• 334 B.C.E. – Alexander the Great led
30,000 Greek soldiers and 5,000 cavalry
against the Persians
• Alexander began to defeat the Persians
Alexander’s Conquests
1
6
2
3
7
4
9
5
8
Alexander’s Empire
• Alexander wanted to use his empire to
combine Greek and Persian cultures
– We call this new culture Hellenistic
• Alexander the Great died at age 33 in
Babylon
Alexander’s Empire
• After Alexander’s death, the empire was
divided into three parts, each ruled by one
of his generals
– Ptolemy ruled Egypt, Libya and Syria
– Selecus ruled Mesopotamia, Afghanistan and
Iran
– Antigonus ruled Macedonia and Greece
Hellenistic Culture
• Alexander founded new cities throughout
his empire
– Most were named Alexandria
• Most famous is in Egypt
• These helped to merged Greek and
Persian cultures
Alexandria
•
•
•
•
•
•
Large Harbor (up to 1,200 ships)
Lighthouse
Great Library
Zoo & Botanical Garden
Museum (first ever)
Institute for Scientific
Research
Hellenistic Culture
• Philosophy
– Cynicism
• Founded by Diogenes
• People should give up material luxuries
– Epicurianism
• Founded by Epicurius
• Avoid joy & pain by accepting the world as it is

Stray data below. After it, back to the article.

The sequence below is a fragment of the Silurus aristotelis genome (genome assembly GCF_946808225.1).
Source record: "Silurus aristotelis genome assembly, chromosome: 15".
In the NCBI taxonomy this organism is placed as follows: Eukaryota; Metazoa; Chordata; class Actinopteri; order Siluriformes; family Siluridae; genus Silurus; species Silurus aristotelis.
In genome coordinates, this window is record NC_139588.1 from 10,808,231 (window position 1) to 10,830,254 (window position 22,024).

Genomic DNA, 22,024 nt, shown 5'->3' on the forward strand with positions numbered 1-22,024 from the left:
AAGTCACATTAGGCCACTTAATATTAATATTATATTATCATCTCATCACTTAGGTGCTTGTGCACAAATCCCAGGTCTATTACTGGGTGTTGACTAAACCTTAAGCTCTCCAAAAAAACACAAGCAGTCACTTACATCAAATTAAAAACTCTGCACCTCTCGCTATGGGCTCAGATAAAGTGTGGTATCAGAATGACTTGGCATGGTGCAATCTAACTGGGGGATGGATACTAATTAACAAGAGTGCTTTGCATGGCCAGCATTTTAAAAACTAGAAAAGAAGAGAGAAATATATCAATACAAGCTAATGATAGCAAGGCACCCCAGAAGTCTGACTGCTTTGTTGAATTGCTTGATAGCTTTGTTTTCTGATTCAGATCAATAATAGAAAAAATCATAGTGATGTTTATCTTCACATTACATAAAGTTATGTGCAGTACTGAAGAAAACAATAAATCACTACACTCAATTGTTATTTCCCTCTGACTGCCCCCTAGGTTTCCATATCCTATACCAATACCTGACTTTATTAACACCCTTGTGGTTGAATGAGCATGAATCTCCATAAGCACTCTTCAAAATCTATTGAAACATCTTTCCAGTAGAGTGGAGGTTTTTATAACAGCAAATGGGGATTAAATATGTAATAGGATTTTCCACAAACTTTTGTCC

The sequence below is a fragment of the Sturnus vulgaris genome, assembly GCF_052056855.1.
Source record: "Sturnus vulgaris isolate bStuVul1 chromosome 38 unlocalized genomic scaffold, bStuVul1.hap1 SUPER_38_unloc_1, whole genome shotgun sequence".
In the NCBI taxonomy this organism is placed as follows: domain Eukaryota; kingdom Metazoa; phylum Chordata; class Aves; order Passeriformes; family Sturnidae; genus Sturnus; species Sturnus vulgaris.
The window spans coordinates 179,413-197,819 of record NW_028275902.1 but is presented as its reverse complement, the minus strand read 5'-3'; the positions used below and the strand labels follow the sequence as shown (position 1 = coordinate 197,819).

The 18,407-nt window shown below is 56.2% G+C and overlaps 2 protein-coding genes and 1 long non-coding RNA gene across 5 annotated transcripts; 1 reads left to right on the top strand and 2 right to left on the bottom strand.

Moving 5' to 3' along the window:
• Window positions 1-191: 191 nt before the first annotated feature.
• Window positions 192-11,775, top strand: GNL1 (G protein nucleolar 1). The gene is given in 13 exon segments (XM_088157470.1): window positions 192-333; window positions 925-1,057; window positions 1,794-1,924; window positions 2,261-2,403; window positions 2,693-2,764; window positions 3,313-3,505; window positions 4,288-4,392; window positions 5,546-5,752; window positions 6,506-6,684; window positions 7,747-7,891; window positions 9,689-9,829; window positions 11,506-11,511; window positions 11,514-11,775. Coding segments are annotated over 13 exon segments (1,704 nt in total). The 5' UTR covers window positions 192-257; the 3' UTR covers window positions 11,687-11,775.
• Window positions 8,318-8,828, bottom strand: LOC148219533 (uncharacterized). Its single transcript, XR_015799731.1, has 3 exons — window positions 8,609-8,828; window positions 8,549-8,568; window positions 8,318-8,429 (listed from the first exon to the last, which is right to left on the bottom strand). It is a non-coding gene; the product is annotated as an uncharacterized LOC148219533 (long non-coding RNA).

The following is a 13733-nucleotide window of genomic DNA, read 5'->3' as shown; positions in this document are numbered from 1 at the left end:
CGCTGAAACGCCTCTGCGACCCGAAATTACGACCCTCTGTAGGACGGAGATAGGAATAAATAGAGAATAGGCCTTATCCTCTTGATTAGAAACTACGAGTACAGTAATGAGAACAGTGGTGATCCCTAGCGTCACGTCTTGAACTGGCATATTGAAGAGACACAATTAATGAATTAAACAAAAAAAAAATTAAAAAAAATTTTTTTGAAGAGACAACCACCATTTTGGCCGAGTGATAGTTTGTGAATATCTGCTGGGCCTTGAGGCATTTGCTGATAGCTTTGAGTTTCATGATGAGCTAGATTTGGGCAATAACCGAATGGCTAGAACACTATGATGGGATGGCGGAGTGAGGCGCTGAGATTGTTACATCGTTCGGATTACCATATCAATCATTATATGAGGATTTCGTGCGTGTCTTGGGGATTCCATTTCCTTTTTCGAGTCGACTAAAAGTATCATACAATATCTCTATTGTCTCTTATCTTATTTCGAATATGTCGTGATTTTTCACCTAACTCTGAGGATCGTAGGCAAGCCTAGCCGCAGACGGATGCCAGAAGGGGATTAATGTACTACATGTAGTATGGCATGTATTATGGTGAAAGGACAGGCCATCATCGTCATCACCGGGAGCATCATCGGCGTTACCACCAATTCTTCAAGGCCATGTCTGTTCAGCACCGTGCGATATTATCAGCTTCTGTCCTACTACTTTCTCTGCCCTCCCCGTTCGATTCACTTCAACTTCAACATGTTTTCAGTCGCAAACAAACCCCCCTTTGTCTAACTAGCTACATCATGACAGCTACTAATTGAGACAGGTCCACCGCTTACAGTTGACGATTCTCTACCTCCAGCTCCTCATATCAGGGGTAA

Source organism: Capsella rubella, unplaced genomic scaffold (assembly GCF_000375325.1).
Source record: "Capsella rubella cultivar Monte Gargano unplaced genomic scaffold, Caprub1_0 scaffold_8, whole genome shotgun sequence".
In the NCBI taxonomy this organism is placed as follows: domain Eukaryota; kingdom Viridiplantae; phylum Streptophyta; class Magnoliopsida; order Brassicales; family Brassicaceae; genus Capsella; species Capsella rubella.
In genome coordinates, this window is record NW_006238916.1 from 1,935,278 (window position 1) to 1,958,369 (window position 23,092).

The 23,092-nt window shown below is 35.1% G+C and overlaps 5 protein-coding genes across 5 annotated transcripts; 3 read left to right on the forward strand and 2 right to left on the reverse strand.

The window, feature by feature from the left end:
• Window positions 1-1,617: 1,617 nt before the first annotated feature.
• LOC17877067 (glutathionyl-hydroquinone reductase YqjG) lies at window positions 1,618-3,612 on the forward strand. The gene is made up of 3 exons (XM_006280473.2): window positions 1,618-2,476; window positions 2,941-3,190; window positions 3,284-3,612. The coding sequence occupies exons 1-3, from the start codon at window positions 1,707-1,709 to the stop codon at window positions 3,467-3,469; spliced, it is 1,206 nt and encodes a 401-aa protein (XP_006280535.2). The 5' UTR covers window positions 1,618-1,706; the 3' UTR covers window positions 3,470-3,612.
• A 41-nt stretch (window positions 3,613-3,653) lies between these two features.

– Stoicism
• Founded by Zeno
• Gain happiness by ignoring emotion and following
reason
Hellenistic Culture
• Science
– Euclid –Elements of Geometry
– Eratosthenes – estimated circumference of
earth to within 1% of correct figure
– Archimedes – invented compound pulley and
cylinder screw, discovered principle of
buoyancy and of the lever
Rome
Origins of Rome
• Many diverse peoples occupied the Italian
peninsula by the time of Greek
colonization
– Umbrians in the north
– Latins in the central plain
– Oscans in the south
• Eventually, most of these peoples came to
be dominated by the Etruscans
Rome
• Rome, as a city, was probably settled by
800 or 700 B.C.E. by the local Latin
peoples
– Traditional date: 753 B.C.
• Mythical Founding:
– Romulus and Remus
Etruscans
• Lived in fortified city-states
• These city-states formed confederacies
• Agrarian
– Forced conquered peoples to work the farms
• Borrowed & adopted Greek religion, Greek
alphabet
Tarquins
• The Tarquins, a rich Etruscan family, were
installed as kings of Rome by the
Etruscans
• Under Tarquin rule, the people of Rome
learned how to use bricks and tile
• The Tarquins also built many temples
End of Tarquin Rule
• “Rape of Lucretia”
– Legend about the end of
Tarquin rule
– Led to abolishment of
monarchy by Junius
Brutus in 509 B.C.E.
– In it’s place, a republic
was established
“Rape of Lucretia” by Titian
Roman Republic
• Government – Major Positions
– Consuls (2)
See handout for
more detailed
information
• Head of government, act as commanders-in-chief.
Become senators at the end of term.
– Senate (300)
• Supervise government matters, especially military
and foreign affairs. Serve for life.
– Tribunes (10)
• Guard rights of plebeians can veto senators and
other officials. Serve for one year.
Roman Republic
• Army